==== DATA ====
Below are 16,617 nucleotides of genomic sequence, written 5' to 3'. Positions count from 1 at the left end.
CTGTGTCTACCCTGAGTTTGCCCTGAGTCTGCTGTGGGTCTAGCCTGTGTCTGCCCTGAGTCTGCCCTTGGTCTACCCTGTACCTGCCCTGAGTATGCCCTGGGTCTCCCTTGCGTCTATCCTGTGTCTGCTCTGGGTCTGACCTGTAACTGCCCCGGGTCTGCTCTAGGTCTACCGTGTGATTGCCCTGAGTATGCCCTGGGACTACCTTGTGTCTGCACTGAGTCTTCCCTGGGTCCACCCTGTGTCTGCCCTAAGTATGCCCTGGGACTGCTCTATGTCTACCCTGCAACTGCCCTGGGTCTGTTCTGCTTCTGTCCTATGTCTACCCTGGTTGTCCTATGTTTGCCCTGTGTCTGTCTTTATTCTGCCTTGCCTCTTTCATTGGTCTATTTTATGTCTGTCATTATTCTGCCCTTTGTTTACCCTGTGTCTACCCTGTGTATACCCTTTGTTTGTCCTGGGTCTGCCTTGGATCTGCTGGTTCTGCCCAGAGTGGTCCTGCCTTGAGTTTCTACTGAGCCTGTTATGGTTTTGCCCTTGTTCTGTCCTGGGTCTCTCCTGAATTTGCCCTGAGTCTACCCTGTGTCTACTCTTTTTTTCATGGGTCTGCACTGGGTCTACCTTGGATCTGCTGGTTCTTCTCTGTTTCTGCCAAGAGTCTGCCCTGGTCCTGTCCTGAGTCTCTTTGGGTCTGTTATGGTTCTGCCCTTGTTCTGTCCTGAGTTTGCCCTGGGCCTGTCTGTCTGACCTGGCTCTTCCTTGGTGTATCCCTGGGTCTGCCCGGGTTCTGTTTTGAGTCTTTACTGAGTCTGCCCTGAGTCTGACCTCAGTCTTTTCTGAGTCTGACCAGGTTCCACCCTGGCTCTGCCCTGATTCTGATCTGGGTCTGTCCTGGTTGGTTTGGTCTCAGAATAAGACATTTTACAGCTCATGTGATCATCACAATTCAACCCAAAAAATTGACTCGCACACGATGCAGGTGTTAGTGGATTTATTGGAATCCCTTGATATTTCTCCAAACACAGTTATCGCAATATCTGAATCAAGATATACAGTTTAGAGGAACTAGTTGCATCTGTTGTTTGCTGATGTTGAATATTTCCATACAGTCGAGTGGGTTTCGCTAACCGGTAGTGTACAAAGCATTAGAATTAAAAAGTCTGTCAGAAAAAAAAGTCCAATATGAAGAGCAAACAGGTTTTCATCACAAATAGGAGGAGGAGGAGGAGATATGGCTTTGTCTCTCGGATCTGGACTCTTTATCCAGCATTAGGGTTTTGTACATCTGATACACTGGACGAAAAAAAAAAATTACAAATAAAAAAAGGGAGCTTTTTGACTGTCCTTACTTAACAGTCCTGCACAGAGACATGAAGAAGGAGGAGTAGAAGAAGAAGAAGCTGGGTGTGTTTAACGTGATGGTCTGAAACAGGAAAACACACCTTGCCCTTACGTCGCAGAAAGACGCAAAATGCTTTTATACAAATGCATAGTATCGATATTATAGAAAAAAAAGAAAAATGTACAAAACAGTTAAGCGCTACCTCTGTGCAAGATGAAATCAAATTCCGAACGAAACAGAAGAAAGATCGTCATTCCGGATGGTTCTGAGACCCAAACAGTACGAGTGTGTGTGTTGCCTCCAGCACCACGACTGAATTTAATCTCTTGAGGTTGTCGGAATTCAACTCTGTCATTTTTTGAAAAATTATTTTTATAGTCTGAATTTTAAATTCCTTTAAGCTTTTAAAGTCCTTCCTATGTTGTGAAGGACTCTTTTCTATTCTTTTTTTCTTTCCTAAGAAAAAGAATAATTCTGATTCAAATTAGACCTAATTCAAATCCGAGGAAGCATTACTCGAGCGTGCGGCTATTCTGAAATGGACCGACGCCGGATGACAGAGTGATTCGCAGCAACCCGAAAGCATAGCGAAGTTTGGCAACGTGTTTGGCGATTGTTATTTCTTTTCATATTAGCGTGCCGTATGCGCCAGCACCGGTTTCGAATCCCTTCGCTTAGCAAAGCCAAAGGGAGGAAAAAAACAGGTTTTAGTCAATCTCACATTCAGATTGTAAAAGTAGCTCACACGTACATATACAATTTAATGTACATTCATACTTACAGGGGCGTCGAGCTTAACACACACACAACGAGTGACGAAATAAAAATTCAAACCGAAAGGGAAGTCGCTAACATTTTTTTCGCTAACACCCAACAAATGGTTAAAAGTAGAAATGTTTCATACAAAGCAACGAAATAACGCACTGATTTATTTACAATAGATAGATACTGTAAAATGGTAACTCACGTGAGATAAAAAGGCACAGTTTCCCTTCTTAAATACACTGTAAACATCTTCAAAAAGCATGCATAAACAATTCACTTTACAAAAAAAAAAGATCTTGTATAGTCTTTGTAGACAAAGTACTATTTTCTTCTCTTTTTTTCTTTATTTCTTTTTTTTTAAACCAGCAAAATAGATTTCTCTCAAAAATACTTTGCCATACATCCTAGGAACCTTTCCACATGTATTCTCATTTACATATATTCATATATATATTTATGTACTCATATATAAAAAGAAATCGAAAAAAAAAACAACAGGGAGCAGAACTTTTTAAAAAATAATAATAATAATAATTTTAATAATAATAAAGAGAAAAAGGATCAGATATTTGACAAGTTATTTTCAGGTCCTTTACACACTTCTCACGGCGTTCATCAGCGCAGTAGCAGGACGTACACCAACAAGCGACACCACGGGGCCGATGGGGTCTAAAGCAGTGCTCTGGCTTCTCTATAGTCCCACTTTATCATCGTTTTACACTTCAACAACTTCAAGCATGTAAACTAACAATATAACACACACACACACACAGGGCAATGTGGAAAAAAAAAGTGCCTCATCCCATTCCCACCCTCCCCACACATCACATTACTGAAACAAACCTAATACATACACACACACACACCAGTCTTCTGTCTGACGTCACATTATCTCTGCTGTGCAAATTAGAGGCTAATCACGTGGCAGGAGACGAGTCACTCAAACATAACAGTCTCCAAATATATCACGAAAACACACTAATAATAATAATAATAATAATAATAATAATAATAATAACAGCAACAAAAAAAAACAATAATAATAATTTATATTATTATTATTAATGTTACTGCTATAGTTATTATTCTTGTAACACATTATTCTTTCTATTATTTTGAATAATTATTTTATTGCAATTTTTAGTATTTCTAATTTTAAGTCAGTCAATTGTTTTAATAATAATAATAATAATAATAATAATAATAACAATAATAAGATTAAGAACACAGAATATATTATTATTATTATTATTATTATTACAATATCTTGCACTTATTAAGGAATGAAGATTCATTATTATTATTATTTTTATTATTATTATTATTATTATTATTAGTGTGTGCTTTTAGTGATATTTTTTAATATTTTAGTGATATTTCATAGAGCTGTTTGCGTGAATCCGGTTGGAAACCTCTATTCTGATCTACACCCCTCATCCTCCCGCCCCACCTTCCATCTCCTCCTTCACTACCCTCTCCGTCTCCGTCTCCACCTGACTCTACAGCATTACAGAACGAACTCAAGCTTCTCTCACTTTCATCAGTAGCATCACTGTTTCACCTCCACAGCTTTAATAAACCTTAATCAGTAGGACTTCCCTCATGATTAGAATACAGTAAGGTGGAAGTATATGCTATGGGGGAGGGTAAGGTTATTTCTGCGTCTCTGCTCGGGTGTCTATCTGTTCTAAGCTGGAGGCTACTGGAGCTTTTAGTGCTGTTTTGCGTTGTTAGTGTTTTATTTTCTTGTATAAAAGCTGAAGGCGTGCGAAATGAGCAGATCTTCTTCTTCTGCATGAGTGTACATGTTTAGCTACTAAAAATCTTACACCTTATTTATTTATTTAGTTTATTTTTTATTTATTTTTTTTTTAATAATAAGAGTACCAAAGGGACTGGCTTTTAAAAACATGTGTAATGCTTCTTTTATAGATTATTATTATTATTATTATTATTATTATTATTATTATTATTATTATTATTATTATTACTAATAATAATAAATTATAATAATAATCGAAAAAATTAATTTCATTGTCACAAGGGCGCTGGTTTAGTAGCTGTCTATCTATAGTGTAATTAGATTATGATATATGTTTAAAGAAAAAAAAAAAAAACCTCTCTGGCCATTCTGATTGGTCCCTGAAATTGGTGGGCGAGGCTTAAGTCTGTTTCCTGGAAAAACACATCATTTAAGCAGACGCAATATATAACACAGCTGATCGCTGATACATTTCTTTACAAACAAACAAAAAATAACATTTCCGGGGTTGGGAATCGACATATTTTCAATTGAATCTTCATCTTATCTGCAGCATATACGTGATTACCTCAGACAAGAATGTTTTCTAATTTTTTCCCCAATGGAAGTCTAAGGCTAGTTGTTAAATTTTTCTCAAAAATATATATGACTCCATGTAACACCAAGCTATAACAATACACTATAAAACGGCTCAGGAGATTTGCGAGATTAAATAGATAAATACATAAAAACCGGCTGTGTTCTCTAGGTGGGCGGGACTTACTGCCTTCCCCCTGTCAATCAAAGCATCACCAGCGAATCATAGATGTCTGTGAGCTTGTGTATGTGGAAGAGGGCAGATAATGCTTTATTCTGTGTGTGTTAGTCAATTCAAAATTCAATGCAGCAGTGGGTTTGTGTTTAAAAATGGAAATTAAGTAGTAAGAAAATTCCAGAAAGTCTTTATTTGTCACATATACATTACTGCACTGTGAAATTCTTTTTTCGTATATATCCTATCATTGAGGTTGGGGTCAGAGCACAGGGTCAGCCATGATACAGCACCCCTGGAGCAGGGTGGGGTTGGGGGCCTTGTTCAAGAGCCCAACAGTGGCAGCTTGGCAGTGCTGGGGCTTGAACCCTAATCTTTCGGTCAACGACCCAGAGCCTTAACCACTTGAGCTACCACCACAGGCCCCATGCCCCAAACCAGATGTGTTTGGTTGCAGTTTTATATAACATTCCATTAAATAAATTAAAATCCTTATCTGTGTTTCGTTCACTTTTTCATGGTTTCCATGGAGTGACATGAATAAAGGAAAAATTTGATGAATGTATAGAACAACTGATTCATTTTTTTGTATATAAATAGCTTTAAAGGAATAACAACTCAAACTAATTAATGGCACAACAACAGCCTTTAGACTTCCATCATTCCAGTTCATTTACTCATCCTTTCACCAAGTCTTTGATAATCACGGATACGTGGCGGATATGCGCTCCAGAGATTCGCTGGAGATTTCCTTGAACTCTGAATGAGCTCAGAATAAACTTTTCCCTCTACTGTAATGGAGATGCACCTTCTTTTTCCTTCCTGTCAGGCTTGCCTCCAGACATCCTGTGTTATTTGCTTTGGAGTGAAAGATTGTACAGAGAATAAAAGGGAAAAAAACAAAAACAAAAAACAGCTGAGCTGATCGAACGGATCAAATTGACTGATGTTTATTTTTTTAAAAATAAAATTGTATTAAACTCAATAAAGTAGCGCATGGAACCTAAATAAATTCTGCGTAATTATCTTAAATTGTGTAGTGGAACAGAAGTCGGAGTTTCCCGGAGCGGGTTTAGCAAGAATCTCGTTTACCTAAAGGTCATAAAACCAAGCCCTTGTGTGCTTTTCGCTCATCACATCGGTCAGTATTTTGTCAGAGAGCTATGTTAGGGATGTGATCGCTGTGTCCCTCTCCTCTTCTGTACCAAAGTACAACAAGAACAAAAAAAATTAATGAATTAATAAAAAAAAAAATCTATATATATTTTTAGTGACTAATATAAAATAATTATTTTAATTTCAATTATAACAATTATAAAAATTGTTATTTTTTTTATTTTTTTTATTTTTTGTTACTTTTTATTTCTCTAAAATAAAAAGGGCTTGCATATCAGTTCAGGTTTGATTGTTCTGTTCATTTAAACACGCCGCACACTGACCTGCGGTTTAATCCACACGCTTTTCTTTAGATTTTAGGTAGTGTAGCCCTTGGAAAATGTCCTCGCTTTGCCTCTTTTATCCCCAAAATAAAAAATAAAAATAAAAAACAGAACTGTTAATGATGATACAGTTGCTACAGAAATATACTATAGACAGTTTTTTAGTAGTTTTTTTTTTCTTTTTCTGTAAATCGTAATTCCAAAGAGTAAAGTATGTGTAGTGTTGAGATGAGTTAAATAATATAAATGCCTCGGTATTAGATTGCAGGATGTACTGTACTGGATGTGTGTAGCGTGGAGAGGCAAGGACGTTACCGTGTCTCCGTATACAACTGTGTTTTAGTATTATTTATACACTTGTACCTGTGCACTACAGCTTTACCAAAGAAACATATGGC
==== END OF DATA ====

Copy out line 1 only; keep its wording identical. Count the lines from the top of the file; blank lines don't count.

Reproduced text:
Below are 16,617 nucleotides of genomic sequence, written 5' to 3'. Positions count from 1 at the left end.